Wei Wang1,2,*, Victor Wei Zhang3,4, Xiaoping Lan5, Juan Wang2, Yongchen Yang5, Chaoran Xia5, Mohen Xu5
1Department of Medical Genetics, Shanghai Children’s Hospital, Shanghai Jiaotong University, Shanghai, China 2Shanghai Institute of Medical Genetics, Shanghai Children’s Hospital, Shanghai Jiaotong University, Shanghai, China 3Baylor College of Medicine, Houston, USA
4AmCare Genomics Lab, GuangZhou, China
5Laboratory of Molecular Medicine, Shanghai Children’s Hospital, Shanghai Jiaotong University, Shanghai, China
*Corresponding author at: Department of Medical Genetics, Shanghai Children’s Hospital, Shanghai Jiaotong University, Shanghai, China.
E-mail address: email@example.com (W. Wang).
Background: Inborn errors of metabolism (IEMs) are rarely caused by copy number variations. We identified triple troubles in a two and half year old girl born through in vitro fertilization. Initial visit revealed that she had history of failure to thrive, hypotonia, and development delay. Other clinical features included microcephaly and dysmorphic face. Brain MRI at age of one-year-old showed that her frontal lobes size was slightly atrophy. Mass spectrometry results from her blood and urine suggested 3-methylcrotonyl-CoA carboxylase deficiency (3- MCCD). Close examination revealed that she had 20 teeth with small size and yellow discoloration.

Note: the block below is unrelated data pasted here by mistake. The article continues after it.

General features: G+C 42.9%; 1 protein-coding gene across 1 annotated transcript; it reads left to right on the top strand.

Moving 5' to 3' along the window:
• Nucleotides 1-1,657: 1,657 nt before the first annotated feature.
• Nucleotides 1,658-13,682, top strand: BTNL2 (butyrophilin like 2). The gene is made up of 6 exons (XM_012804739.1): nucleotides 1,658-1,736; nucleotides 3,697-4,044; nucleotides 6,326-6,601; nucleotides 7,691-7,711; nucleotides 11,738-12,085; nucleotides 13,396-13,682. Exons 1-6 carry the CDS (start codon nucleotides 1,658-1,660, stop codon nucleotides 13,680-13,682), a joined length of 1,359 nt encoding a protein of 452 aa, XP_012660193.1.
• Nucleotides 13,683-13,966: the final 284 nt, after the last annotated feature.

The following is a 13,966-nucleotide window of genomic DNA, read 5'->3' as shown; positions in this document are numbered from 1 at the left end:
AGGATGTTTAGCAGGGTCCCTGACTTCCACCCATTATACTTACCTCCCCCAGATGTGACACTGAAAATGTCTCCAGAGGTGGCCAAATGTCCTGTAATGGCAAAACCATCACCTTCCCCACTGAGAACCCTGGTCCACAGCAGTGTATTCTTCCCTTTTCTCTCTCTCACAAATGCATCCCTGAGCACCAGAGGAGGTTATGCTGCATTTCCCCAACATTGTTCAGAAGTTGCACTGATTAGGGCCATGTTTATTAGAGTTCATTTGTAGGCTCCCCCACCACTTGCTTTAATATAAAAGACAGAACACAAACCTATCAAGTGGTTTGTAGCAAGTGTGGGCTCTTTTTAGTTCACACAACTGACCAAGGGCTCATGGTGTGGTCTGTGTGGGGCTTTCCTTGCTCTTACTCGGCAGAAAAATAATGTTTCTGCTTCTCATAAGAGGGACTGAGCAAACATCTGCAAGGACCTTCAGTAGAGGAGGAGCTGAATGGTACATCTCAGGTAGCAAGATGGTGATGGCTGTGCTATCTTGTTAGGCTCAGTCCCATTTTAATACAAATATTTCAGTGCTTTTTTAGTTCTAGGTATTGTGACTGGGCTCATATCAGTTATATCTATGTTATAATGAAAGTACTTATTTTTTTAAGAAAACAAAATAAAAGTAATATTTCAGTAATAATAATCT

Methods: Medical Exome Sequencing covered with 4000 known diseasing genes that could cause clinically genetic diseases was used to screen suspected genetic causes on DNA extracted from her peripheral blood samples and parental samples for Trio analysis. Sanger sequencing and PCR were used to confirm the results.
Results: Three genetic abnormalities were identified in the case. A homozygous c.1630delA (p.R544Dfs*2) of MCCC1 gene was found. Her mother was confirmed to be heterozygous for this mutation. No point mutation of MCCC1 gene was detected on the parental chromosome. A de novo 1.36 Mb deletion of 3q27.1 encompassing MCCC1 gene was identified. This de novo deletion presumably occurs on the paternal chromosome. Compound heterozygous mutations of c.536C>G (p.S179*) and c.2686C>T (p.R896*) on WDR72 gene were identified. Her father is a carrier of c.536C>G (p.S179*) and her mother is a carrier of c.2686C>T (p.R896*).
Conclusion: A 1.36Mb deletion on 3q27.1 has never been reported before. However, 3 cases on the similar region had been reported to have development delay, microcephaly and dysmorphic features. The identified de novo deleted region harboring MCCC1 gene and one mutation of MCCC1 inherited from her mother together with consistent biochemical findings lead to the confirmed diagnosis of 3-MCCD. The diagnosis of amelogenesis imperfecta IIA3 caused by WDR72 gene was also established after closely clinical examination. The delineation of these mutational mechanisms provides additional insight for the diagnosis of IEMs. The triple troubles identified here present the advantage of NGS that could provide both CNV and SNV in single assay. The extra layer complexity has improved our understanding of the pathogenesis of complex diseases with unexplained clinical symptoms.
Key Words: Triple troubles, Inborn Errors of Metabolism, 3q27.1 deletion, 3-methylcrotonyl-CoA carboxylase deficiency, amelogenesis imperfecta IIA3, genetic causes, complex presentations.